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Creating a Metaroom - Part 6: Music & CA   Development   Malkin | 5/23/2013  log in to like post

updated5/23/2013
Part 6 of 7 from the Creation of a Metaroom: From Inception to Release series by Liam, covers music and CA - smells.

Part 6 of 7 from the Creation of a Metaroom: From Inception to Release series of articles.

For some, a large part of the immersion and enjoyment of Creatures is the beautiful music which plays whilst you care for your norns. Though it is not a necessary part of a room, it can add originality and interest- in this part of the tutorial, I?ll teach you how to make a simple loop using GreenReaper's 'MNGTools'.

Cellular Automata are, some would say, what makes the Creatures world go round. Norns, Ettins and Grendels all navigate by use of Cellular Automata (or CA), which roughly equate to real world 'smells'. CA encompass heat, light, moisture and more as well as what we would usually consider to be a 'smell' - this is how norns find water, food, heat sources etc. We?ll be looking at how to set up a CA system within your metaroom with help from Sine coding genius fuzzie.

Introduction

For some, a large part of the immersion and enjoyment of Creatures is the beautiful music which plays whilst you care for your norns. Though it is not a necessary part of a room, it can add originality and interest- in this part of the tutorial, I'll teach you how to make a simple loop using GreenReaper's 'MNGTools'.

Cellular Automata are, some would say, what makes the Creatures world go round. Norns, Ettins and Grendels all navigate by use of Cellular Automata (or CA), which roughly equate to real world 'smells'. CA encompass heat, light, moisture and more as well as what we would usually consider to be a 'smell' - this is how norns find water, food, heat sources etc. We'll be looking at how to set up a CA system within your metaroom with help from Sine coding genius fuzzie.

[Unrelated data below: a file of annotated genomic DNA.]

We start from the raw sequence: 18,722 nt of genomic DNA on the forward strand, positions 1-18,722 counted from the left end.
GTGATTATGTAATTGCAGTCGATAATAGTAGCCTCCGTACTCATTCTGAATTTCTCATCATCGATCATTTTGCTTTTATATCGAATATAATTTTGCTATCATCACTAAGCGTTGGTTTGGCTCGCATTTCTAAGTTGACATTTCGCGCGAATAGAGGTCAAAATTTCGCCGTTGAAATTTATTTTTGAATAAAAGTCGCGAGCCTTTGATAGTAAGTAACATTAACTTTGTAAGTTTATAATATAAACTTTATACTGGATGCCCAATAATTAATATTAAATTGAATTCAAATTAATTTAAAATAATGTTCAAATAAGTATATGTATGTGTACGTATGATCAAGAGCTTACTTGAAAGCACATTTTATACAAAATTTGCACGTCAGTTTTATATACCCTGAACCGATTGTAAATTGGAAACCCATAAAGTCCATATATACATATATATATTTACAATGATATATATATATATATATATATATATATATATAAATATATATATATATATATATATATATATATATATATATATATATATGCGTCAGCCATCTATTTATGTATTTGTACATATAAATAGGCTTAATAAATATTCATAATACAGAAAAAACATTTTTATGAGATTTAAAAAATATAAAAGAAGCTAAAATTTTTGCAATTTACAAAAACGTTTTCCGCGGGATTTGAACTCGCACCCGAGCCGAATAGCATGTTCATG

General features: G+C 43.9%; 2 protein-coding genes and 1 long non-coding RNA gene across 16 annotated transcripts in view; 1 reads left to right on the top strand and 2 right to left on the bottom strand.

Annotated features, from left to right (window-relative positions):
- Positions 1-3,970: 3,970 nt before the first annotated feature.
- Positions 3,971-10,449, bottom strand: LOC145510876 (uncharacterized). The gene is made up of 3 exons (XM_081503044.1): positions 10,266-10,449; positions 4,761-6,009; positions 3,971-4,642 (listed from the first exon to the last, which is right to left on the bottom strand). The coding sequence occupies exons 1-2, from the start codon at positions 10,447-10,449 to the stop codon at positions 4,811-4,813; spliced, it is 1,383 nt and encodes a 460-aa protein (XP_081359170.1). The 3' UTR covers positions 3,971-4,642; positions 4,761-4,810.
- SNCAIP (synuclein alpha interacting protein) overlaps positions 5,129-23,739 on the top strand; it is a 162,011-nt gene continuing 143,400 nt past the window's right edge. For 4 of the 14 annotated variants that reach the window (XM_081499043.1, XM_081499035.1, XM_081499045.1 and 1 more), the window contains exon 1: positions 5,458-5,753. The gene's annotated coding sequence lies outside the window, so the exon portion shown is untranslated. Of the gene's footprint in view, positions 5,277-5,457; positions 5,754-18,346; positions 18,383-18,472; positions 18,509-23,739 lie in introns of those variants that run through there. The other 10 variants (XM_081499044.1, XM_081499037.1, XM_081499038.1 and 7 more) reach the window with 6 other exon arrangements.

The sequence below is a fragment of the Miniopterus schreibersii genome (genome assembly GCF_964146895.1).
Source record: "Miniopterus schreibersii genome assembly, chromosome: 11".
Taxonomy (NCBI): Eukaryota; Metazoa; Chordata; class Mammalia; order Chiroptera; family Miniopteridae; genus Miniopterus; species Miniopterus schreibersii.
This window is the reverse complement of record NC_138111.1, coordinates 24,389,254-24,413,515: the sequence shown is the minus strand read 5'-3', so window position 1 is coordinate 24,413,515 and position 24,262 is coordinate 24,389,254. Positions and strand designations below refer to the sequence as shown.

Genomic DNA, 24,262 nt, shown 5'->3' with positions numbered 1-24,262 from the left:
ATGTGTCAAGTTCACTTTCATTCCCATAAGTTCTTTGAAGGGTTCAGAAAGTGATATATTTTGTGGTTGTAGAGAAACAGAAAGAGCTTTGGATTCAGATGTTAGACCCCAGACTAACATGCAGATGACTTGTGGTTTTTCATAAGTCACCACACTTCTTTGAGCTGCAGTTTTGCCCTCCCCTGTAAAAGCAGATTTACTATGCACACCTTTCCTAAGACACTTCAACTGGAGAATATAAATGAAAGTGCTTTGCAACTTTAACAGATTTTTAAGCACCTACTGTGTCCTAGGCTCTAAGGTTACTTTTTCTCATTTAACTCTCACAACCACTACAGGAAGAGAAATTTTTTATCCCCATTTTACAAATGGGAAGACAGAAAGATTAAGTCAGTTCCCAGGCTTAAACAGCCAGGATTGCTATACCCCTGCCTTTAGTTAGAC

Music

Music is, as I mentioned, an optional thing in a metaroom - if you have the ability, time and motivation to create music for your room, fantastic. But if you don't, a room can be just as brilliant without it. This section of the tutorial would not have been possible if it weren't for GreenReaper's fantastic work on dissecting the .MNG file format, discovering its inner workings and writing programs to edit the existing music or even create your own music for Creatures. Some of the tutorial is based on the information available on the Wiki - there is a far more comprehensive guide to .MNG files there, so if you are interested in properly following the subject up, the article on the CWiki would be a good place to start.

For this segment, I'll introduce you to GreenReaper's 'MNG Tools', something which is absolutely necessary in the creation of Creatures Music files (.MNG or MuNGe files). Firstly, you will need to download and install these two tools - the MNGPad and the MNGPlayer. Both require the Microsoft .Net framework version 1.1, so if you do not have that installed, you will need to download it from the Microsoft website.

Download the MNGTools
Go to Microsoft Windows Update
Framework download

I am not an expert in the field of .MNG (hereafter referred to as 'Munge' files) music files, so bear with me as I attempt to give you an explanation of exactly what a Munge file is, what it does, how it works, and a vague idea of how you can create your own Munge music files.

Munge files store Waves (or .WAV files), small samples of sound which play in the order or way you script them to. The basic unit of music is a Track, which can be played when an event happens - such as the birth or death of a norn, or simply for a particular metaroom. Even a specific part of a metaroom can have its own special Track, as many C2 areas do.

An example of a very simple track is:

Track(UpperTemple)
{